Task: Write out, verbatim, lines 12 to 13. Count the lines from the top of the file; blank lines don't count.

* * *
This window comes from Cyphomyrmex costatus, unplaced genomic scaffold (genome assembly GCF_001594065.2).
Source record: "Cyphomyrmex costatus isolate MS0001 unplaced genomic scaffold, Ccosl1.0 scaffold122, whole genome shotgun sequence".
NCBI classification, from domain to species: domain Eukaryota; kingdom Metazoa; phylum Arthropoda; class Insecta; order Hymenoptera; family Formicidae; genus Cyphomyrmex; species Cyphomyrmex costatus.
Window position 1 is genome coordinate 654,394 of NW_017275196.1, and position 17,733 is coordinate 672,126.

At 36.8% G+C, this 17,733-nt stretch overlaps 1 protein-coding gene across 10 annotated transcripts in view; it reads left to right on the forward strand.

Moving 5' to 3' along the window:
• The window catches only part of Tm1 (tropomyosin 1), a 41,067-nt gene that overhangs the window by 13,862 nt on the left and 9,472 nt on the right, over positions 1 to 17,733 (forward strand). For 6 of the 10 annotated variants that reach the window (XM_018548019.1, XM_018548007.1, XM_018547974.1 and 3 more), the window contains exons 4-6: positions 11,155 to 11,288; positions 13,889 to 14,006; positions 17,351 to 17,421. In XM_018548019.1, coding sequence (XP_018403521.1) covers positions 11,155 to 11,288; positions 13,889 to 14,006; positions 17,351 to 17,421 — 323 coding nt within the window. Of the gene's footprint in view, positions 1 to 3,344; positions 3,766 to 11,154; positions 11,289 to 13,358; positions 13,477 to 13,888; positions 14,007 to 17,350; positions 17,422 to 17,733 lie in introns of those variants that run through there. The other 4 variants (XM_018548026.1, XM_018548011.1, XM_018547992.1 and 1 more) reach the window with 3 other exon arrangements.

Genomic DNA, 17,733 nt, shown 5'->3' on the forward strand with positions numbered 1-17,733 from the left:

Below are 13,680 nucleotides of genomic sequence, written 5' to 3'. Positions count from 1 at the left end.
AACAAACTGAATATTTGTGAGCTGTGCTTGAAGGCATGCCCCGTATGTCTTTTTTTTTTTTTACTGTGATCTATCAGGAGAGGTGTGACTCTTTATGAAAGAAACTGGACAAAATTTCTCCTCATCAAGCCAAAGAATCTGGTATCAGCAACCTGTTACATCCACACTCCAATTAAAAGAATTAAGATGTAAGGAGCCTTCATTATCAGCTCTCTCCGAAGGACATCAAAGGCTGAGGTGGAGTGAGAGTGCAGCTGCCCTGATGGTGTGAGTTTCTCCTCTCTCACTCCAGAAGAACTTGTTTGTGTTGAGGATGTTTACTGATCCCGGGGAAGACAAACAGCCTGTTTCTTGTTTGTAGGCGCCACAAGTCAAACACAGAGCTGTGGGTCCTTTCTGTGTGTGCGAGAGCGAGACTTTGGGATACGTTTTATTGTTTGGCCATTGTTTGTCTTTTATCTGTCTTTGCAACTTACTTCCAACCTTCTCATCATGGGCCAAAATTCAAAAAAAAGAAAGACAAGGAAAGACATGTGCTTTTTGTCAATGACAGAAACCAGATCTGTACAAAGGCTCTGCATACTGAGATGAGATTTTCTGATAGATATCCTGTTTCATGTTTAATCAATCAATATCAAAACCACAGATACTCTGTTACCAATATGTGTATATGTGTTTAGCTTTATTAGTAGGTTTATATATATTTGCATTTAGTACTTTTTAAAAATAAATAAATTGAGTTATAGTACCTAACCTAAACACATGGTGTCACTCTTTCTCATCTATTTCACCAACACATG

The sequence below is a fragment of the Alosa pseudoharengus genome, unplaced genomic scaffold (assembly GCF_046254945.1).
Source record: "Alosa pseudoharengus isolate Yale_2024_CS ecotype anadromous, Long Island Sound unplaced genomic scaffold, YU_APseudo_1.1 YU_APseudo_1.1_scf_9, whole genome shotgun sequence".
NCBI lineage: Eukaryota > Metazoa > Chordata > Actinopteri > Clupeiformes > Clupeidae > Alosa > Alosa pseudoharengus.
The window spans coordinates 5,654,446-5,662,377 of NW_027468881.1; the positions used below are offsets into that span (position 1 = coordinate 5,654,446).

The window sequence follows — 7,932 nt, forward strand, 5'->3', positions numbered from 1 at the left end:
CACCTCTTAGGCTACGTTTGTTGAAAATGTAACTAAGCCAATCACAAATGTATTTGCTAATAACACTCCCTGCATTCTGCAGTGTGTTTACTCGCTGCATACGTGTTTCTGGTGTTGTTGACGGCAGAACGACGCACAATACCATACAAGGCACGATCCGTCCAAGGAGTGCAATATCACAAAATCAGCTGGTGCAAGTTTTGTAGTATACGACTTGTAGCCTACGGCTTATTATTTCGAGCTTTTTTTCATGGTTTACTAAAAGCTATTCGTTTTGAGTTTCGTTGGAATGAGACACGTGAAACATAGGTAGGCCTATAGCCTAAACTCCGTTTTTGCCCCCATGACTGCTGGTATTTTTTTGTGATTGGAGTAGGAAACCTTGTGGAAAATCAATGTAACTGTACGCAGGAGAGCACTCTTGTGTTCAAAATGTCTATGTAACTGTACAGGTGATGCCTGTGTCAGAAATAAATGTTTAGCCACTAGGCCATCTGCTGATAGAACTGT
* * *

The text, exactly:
Source record: "Alosa pseudoharengus isolate Yale_2024_CS ecotype anadromous, Long Island Sound unplaced genomic scaffold, YU_APseudo_1.1 YU_APseudo_1.1_scf_9, whole genome shotgun sequence".
NCBI lineage: Eukaryota > Metazoa > Chordata > Actinopteri > Clupeiformes > Clupeidae > Alosa > Alosa pseudoharengus.